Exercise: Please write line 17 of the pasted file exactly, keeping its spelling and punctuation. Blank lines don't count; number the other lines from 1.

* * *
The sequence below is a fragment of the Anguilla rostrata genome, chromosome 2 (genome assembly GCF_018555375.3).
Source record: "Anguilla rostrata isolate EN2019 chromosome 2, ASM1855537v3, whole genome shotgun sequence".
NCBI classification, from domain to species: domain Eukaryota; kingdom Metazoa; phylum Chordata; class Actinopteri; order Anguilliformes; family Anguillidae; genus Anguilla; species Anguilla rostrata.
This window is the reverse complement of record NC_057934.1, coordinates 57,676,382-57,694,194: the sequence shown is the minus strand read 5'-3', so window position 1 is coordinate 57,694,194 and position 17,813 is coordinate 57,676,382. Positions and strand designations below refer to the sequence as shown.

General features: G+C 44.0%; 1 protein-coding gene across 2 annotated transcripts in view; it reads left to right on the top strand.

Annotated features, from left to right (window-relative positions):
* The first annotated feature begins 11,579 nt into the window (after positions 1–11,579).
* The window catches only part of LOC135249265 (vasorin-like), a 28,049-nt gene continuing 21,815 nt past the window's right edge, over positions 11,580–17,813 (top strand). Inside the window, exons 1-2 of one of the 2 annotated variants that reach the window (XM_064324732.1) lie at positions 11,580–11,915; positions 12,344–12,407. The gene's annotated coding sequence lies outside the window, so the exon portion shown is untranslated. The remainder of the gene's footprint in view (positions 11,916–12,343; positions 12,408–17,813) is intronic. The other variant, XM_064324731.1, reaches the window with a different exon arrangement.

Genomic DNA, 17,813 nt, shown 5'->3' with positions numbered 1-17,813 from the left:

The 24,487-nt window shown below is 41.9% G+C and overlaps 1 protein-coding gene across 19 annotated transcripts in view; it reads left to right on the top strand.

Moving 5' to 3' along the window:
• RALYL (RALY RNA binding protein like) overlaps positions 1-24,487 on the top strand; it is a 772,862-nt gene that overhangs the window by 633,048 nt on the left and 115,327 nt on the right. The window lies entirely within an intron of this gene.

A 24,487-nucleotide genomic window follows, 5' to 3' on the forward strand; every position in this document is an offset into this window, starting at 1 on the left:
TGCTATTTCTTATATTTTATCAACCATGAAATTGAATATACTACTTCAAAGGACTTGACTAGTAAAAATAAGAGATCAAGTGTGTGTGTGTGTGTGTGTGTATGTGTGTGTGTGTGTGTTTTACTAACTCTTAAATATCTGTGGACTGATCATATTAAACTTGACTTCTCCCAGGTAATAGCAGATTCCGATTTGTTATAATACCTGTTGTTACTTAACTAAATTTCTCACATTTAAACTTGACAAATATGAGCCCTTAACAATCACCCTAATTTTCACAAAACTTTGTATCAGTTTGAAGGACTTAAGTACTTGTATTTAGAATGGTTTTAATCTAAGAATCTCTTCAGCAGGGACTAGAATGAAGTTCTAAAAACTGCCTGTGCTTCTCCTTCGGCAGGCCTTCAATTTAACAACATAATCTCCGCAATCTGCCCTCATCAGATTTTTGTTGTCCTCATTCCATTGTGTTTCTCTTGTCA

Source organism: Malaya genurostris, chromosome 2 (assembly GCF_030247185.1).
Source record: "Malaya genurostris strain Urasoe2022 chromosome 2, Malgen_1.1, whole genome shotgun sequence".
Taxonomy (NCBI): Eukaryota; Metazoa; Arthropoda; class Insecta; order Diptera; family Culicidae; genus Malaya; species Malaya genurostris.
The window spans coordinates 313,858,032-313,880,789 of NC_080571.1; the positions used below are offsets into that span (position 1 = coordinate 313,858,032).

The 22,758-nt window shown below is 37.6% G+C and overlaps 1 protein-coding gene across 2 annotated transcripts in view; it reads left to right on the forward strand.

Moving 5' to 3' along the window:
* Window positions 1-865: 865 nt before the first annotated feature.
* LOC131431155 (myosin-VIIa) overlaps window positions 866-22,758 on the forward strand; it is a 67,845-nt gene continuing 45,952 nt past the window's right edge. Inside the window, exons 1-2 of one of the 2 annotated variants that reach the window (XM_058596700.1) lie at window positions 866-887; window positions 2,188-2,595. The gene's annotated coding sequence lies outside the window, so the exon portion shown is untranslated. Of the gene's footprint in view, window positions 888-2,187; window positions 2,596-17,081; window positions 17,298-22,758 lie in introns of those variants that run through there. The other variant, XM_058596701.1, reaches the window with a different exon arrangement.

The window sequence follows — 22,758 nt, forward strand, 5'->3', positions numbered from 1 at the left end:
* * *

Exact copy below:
Taxonomy (NCBI): Eukaryota; Metazoa; Arthropoda; class Insecta; order Diptera; family Culicidae; genus Malaya; species Malaya genurostris.